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The Thought and Art of Joseph Joubert (1754–1824)$
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David P. Kinloch

Print publication date: 1992

Print ISBN-13: 9780198151838

Published to Oxford Scholarship Online: October 2011

DOI: 10.1093/acprof:oso/9780198151838.001.0001

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Imagination and the Form of the carnets

Imagination and the Form of the carnets

Chapter:
(p.164) 6 Imagination and the Form of the carnets
Source:
The Thought and Art of Joseph Joubert (1754–1824)
Author(s):

David P. Kinloch

Publisher:
Oxford University Press
DOI:10.1093/acprof:oso/9780198151838.003.0007

The status of the imagination in the Carnets is probably best examined in the context of Joseph Joubert's reading of works by Louis de Bonald and Nicolas Malebranche's De la recherche de la vérité. Joubert first read Bonald during the early 1800s and the Carnets record the substantial measure of disagreement that existed between these two political allies. One of the main points of contention arose over the related questions of literature, language and the role of the imagination. Joubert also found fault with Bonald over his attitude to the imagination. For Bonald, the development of the imagination was an initial but inferior stage in the growth of the human mind, most visible in children and the mentally deformed. However, Joubert was prepared to give far greater scope to the imagination, and it is fascinating to find him outlining his thoughts on this matter in the margins of his copy of Bonald's Recherches philosophiques sur les premiers objets des connaissances morales of 1818.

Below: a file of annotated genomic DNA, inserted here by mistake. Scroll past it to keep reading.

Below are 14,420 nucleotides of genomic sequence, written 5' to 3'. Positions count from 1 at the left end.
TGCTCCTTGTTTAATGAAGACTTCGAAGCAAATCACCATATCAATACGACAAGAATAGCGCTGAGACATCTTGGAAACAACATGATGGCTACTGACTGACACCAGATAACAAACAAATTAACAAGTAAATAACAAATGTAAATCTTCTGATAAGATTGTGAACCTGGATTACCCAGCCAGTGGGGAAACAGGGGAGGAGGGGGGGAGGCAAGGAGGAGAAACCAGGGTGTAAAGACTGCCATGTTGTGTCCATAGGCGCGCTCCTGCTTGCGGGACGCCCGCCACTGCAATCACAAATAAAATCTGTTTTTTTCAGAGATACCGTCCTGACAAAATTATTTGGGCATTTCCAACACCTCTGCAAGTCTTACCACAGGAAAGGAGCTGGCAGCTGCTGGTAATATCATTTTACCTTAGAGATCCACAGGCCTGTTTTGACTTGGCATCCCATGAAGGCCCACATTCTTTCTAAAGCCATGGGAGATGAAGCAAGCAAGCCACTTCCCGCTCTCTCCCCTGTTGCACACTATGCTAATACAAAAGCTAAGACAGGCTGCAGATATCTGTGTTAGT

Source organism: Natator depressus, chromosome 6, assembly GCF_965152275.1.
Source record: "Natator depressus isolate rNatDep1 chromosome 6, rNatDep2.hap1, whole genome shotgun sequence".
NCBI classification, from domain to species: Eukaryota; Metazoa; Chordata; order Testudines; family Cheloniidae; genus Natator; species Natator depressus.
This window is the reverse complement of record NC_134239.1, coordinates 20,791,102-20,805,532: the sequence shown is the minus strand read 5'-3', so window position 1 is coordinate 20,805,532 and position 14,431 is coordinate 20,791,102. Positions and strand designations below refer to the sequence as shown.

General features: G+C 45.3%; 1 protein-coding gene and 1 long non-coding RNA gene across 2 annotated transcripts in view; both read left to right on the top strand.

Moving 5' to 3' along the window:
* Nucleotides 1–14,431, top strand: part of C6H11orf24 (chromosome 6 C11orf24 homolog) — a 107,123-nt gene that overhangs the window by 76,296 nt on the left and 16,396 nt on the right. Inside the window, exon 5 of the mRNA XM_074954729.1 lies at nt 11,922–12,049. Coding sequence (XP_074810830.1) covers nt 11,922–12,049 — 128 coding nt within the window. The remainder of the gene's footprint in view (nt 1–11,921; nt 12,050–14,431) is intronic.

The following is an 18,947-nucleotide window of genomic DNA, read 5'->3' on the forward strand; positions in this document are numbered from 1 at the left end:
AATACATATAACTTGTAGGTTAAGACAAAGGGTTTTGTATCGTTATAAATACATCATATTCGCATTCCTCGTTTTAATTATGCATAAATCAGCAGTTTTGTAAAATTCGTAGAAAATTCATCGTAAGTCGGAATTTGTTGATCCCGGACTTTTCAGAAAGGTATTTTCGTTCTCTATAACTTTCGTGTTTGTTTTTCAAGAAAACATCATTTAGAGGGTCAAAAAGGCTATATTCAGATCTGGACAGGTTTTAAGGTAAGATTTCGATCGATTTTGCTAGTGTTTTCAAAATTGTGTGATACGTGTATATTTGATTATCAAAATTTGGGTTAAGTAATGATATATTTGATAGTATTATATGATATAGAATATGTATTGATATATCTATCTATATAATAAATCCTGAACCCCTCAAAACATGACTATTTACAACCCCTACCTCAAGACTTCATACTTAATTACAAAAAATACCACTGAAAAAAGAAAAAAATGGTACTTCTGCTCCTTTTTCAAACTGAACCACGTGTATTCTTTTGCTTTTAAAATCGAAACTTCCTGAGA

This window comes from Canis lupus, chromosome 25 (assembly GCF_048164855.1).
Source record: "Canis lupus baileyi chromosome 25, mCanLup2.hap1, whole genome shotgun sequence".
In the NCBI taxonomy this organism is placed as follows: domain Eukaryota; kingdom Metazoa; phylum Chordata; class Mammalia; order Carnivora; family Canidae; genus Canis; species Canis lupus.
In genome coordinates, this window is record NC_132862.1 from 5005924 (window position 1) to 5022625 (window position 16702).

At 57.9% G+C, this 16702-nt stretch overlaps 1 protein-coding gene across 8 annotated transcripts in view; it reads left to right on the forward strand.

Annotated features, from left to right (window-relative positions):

Keywords:   imagination, Carnets, Joseph Joubert, Louis de Bonald, Nicolas Malebranche, literature, language

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